US officials also noted the contrast between 1MDB's mission of national development and the lavish spending on luxury residential properties, pricey works of art and gambling binges by the small group of people named in its lawsuit. The aim is to force the forfeiture of their ill-gotten assets.
In an ironic twist, some of the funds were said to have gone into the making of the Hollywood movie The Wolf Of Wall Street, which featured Leonardo DiCaprio in the role of a stockbroker convicted of fraud. The film production company insists its source of funding is legitimate.
Q Why is this 1MDB money problem a political issue?
A The DOJ's filing named as beneficiaries of this money Mr Riza Aziz, the stepson of Mr Najib, and Mr Low, a close friend of Mr Riza.
An unnamed "Malaysian Official 1" was also said to have received millions diverted from the fund.
US Attorney-General Loretta Lynch has declined to address speculation that Mr Najib was that recipient.
Q Why are foreign countries like the US involved in the 1MDB probes?
A Foreign countries are involved as big sums of money of questionable origins were detected flowing through their financial systems.
An ally of ex-premier Tun Dr Mahathir Mohamad had also gone to some of these countries to lodge complaints related to the missing funds.
As Ms Lynch explained at a press conference last Wednesday: "The Department of Justice will not allow the American financial system to be used as a conduit for corruption."
She added: "Corrupt officials around the world should make no mistake that we will be relentless in our efforts to deny them the proceeds of their crimes."
Singapore, too, has said it will not tolerate abuse of its banking system by the corrupt.
Q What is the US Kleptocracy Asset Recovery Initiative?
A It is a unit within the DOJ set up six years ago to identify and seize assets held by corrupt foreign leaders and their cronies in the US. The 1MDB case is its biggest so far.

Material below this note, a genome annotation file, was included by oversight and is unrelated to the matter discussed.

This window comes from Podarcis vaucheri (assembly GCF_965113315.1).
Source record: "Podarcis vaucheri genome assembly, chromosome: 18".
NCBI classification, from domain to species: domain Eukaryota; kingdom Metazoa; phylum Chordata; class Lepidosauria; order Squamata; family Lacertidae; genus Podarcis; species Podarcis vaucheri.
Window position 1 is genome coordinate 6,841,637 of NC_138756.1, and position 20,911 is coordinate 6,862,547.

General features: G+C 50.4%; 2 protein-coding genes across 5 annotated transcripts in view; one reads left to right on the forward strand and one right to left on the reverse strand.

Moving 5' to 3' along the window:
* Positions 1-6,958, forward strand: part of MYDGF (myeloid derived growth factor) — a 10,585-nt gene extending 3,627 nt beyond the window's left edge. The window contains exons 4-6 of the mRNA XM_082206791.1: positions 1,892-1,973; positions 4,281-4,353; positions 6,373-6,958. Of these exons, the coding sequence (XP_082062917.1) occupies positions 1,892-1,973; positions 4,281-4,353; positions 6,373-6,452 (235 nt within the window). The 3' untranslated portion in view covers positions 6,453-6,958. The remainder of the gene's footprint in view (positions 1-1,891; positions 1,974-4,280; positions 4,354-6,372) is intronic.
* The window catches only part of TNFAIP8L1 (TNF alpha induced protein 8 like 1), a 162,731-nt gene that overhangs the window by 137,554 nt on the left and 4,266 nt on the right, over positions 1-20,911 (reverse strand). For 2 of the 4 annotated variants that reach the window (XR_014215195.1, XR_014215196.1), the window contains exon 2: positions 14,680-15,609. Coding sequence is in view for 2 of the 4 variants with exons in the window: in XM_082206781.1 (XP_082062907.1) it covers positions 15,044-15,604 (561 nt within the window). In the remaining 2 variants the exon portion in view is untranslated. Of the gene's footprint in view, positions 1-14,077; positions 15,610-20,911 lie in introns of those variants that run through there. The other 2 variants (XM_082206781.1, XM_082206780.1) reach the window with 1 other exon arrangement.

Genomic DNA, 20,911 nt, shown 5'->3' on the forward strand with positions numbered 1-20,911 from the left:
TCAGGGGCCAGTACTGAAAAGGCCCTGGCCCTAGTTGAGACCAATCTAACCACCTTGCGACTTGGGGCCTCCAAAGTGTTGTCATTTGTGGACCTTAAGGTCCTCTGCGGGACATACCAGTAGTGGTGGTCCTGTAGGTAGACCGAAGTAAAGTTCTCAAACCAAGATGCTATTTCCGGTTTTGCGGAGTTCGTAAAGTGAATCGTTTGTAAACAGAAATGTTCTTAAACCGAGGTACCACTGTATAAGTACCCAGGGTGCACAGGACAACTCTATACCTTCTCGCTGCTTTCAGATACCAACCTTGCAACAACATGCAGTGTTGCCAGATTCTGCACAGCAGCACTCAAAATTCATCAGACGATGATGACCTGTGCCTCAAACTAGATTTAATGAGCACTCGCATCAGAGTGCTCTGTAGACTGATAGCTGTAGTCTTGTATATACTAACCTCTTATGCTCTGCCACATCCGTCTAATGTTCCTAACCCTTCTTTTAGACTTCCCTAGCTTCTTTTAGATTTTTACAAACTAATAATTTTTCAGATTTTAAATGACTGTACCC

Q What is the Malaysia government's response?
A Mr Najib has denied any wrongdoing in the case.
"We have to establish the facts first. This is a civil action, this is not a criminal action. It is limited to the names mentioned in the DOJ report," he said in response to media queries last Thursday.
Mr Najib said that those named in the suits, including his stepson Mr Riza, have the right to legal process in the US.
The government said it will cooperate with lawful investigations of local companies or its citizens.
Malaysian Anti-Corruption Commission (MACC) Chief Commissioner Abu Kassim Mohamed confirmed yesterday that the agency is cooperating with the US Federal Bureau of Investigation (FBI) on the 1MDB probe.
Tan Sri Abu Kassim said the MACC is investigating a businessman who is said to have cheated 1MDB, and who was involved in laundering money before taking it to the US, according to Bernama news agency.
"The US sought our assistance and we only assisted as provided under the United Nations' Convention Against Corruption. (Under the convention), agencies are required to give their cooperation and support when confronted with a crime involving several countries," he said.